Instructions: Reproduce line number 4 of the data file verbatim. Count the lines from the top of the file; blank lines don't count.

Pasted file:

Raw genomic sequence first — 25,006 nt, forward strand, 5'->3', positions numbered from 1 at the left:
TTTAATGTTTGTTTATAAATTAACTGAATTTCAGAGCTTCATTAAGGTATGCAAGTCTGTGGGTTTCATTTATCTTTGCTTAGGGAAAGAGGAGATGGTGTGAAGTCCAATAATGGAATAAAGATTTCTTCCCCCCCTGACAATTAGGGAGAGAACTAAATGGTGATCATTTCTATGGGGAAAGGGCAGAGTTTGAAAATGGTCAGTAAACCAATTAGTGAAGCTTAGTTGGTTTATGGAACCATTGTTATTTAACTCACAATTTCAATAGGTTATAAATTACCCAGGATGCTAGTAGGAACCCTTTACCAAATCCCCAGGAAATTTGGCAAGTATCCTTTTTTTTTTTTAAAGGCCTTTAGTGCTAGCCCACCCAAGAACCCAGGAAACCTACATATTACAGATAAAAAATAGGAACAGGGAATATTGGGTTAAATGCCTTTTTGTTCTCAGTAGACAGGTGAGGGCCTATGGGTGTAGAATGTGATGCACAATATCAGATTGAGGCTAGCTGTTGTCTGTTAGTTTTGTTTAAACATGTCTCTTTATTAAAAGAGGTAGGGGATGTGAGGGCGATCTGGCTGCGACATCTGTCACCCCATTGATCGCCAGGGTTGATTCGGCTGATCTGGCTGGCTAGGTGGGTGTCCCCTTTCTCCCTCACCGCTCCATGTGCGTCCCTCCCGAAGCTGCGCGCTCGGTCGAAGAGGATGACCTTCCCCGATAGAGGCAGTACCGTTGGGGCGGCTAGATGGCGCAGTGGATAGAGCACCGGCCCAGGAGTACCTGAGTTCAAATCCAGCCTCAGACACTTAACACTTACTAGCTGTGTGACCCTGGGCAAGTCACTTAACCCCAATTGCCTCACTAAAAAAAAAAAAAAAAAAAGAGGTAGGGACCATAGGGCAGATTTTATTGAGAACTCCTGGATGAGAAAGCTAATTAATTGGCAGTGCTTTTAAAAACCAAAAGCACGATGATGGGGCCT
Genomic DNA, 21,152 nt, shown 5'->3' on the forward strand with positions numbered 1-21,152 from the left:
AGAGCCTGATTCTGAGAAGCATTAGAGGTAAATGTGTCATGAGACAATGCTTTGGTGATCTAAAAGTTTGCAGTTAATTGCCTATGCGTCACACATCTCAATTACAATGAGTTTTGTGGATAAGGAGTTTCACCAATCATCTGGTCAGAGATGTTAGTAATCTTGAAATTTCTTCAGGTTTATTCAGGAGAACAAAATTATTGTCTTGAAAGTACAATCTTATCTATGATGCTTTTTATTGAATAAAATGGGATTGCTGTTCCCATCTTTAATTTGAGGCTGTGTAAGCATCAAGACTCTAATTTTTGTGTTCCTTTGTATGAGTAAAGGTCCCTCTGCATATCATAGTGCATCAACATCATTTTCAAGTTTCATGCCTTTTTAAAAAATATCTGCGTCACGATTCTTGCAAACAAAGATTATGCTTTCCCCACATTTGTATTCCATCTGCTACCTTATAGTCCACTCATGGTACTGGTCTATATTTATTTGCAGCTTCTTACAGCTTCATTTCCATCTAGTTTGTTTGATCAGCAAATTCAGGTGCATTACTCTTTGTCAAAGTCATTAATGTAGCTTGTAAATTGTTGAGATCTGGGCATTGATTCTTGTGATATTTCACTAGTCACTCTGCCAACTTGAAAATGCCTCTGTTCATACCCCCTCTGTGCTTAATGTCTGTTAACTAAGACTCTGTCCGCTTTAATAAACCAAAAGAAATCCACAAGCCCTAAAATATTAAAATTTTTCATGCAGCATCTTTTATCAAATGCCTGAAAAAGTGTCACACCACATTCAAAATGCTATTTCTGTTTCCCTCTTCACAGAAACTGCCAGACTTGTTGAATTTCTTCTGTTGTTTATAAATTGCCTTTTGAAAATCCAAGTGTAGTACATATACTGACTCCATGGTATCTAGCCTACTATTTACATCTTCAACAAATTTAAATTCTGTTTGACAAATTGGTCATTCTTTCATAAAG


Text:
AGAGCCTGATTCTGAGAAGCATTAGAGGTAAATGTGTCATGAGACAATGCTTTGGTGATCTAAAAGTTTGCAGTTAATTGCCTATGCGTCACACATCTCAATTACAATGAGTTTTGTGGATAAGGAGTTTCACCAATCATCTGGTCAGAGATGTTAGTAATCTTGAAATTTCTTCAGGTTTATTCAGGAGAACAAAATTATTGTCTTGAAAGTACAATCTTATCTATGATGCTTTTTATTGAATAAAATGGGATTGCTGTTCCCATCTTTAATTTGAGGCTGTGTAAGCATCAAGACTCTAATTTTTGTGTTCCTTTGTATGAGTAAAGGTCCCTCTGCATATCATAGTGCATCAACATCATTTTCAAGTTTCATGCCTTTTTAAAAAATATCTGCGTCACGATTCTTGCAAACAAAGATTATGCTTTCCCCACATTTGTATTCCATCTGCTACCTTATAGTCCACTCATGGTACTGGTCTATATTTATTTGCAGCTTCTTACAGCTTCATTTCCATCTAGTTTGTTTGATCAGCAAATTCAGGTGCATTACTCTTTGTCAAAGTCATTAATGTAGCTTGTAAATTGTTGAGATCTGGGCATTGATTCTTGTGATATTTCACTAGTCACTCTGCCAACTTGAAAATGCCTCTGTTCATACCCCCTCTGTGCTTAATGTCTGTTAACTAAGACTCTGTCCGCTTTAATAAACCAAAAGAAATCCACAAGCCCTAAAATATTAAAATTTTTCATGCAGCATCTTTTATCAAATGCCTGAAAAAGTGTCACACCACATTCAAAATGCTATTTCTGTTTCCCTCTTCACAGAAACTGCCAGACTTGTTGAATTTCTTCTGTTGTTTATAAATTGCCTTTTGAAAATCCAAGTGTAGTACATATACTGACTCCATGGTATCTAGCCTACTATTTACATCTTCAACAAATTTAAATTCTGTTTGACAAATTGGTCATTCTTTCATAAAG